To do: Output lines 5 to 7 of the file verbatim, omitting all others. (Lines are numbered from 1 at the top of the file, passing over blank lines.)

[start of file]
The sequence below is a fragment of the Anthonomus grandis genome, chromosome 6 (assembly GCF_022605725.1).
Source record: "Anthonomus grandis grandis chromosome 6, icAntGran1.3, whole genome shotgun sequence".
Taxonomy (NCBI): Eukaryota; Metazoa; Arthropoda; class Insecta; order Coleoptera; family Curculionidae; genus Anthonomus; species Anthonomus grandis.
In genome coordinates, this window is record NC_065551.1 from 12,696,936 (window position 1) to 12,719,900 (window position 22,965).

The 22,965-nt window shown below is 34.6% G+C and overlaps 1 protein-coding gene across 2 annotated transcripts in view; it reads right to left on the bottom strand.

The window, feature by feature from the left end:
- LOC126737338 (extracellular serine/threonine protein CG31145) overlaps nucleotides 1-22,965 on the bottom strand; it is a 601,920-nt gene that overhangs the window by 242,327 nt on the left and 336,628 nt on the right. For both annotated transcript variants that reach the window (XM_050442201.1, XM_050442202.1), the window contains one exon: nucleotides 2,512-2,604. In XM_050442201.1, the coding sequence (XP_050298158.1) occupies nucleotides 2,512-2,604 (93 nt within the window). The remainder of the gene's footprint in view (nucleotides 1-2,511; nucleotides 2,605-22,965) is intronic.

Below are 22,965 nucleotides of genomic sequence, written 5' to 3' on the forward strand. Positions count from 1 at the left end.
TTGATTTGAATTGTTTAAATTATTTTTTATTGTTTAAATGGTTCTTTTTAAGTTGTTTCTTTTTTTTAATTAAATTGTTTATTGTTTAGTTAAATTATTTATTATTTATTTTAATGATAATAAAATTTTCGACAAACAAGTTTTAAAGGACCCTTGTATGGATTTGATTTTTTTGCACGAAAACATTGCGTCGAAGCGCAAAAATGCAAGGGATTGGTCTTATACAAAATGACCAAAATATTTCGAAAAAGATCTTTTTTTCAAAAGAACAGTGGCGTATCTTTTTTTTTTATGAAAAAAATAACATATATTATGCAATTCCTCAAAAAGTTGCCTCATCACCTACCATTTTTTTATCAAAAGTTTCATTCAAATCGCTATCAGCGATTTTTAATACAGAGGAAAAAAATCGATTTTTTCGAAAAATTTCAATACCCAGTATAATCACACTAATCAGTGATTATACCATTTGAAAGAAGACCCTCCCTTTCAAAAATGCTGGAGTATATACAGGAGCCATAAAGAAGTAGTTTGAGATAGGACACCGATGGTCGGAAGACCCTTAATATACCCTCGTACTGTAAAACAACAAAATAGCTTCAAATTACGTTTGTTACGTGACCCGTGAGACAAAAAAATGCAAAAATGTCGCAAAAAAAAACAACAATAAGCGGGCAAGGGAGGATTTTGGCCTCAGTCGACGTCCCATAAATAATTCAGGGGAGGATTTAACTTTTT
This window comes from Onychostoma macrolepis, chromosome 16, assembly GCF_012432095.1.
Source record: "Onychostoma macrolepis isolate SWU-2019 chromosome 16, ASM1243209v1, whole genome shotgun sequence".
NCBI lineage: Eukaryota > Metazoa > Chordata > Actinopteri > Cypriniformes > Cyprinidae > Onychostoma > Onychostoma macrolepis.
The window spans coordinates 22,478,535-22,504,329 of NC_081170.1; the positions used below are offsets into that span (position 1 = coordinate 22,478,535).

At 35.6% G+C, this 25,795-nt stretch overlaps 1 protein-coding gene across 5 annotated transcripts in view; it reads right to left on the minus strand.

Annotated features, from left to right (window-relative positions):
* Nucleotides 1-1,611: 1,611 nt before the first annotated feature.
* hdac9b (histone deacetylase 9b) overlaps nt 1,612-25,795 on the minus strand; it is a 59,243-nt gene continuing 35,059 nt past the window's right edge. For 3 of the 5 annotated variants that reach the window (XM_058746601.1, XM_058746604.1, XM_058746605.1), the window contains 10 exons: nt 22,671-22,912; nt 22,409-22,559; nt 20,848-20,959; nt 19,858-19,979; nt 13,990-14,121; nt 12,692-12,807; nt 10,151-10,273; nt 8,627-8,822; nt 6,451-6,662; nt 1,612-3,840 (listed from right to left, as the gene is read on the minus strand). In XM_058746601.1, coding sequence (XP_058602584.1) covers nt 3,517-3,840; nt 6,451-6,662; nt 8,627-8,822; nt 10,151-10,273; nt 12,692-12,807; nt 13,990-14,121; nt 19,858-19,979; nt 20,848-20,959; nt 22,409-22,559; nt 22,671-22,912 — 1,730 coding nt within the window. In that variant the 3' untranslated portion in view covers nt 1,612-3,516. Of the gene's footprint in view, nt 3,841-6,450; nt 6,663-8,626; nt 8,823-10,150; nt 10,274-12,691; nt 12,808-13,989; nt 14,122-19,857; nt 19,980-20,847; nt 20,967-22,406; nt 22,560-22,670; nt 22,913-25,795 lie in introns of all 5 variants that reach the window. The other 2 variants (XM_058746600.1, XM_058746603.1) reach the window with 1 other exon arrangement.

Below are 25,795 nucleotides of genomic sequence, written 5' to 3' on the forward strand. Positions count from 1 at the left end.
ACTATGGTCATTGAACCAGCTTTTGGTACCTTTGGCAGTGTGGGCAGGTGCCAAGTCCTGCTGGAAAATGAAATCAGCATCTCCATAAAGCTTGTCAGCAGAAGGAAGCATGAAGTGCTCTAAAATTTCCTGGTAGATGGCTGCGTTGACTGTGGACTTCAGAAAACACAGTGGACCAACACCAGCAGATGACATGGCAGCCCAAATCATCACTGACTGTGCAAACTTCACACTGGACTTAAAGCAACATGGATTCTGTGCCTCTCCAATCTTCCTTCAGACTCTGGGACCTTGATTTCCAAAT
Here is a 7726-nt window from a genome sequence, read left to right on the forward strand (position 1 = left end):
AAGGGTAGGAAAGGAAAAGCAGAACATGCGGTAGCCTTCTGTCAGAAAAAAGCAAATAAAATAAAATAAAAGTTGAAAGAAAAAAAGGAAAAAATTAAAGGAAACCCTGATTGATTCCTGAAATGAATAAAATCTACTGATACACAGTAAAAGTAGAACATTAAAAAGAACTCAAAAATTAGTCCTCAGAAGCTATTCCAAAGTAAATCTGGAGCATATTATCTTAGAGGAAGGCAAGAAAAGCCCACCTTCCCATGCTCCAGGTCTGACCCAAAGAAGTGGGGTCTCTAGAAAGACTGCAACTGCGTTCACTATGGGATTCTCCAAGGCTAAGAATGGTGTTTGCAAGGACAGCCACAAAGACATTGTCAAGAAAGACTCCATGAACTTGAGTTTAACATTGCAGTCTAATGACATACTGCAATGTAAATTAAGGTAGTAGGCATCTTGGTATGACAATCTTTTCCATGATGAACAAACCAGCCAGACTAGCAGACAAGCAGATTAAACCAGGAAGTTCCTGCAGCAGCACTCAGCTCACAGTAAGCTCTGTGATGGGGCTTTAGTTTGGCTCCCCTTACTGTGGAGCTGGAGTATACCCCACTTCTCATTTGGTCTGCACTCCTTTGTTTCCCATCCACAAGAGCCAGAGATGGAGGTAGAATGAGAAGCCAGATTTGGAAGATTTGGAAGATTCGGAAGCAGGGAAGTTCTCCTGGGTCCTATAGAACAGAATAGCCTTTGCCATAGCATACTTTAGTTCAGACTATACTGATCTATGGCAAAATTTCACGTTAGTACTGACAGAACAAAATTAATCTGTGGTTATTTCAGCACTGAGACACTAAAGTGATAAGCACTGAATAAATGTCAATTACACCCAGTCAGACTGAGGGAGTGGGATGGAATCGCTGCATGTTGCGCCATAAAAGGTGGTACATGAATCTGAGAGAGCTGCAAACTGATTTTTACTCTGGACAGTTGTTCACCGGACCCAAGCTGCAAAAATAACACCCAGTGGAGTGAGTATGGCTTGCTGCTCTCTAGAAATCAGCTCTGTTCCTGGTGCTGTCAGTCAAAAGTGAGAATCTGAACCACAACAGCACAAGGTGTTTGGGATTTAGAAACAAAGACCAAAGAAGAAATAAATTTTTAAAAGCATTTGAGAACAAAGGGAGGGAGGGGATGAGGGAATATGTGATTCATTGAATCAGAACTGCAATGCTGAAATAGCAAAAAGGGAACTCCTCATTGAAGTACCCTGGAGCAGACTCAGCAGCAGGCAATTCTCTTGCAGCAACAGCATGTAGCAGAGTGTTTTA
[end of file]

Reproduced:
The 22,965-nt window shown below is 34.6% G+C and overlaps 1 protein-coding gene across 2 annotated transcripts in view; it reads right to left on the bottom strand.

The window, feature by feature from the left end:
- LOC126737338 (extracellular serine/threonine protein CG31145) overlaps nucleotides 1-22,965 on the bottom strand; it is a 601,920-nt gene that overhangs the window by 242,327 nt on the left and 336,628 nt on the right. For both annotated transcript variants that reach the window (XM_050442201.1, XM_050442202.1), the window contains one exon: nucleotides 2,512-2,604. In XM_050442201.1, the coding sequence (XP_050298158.1) occupies nucleotides 2,512-2,604 (93 nt within the window). The remainder of the gene's footprint in view (nucleotides 1-2,511; nucleotides 2,605-22,965) is intronic.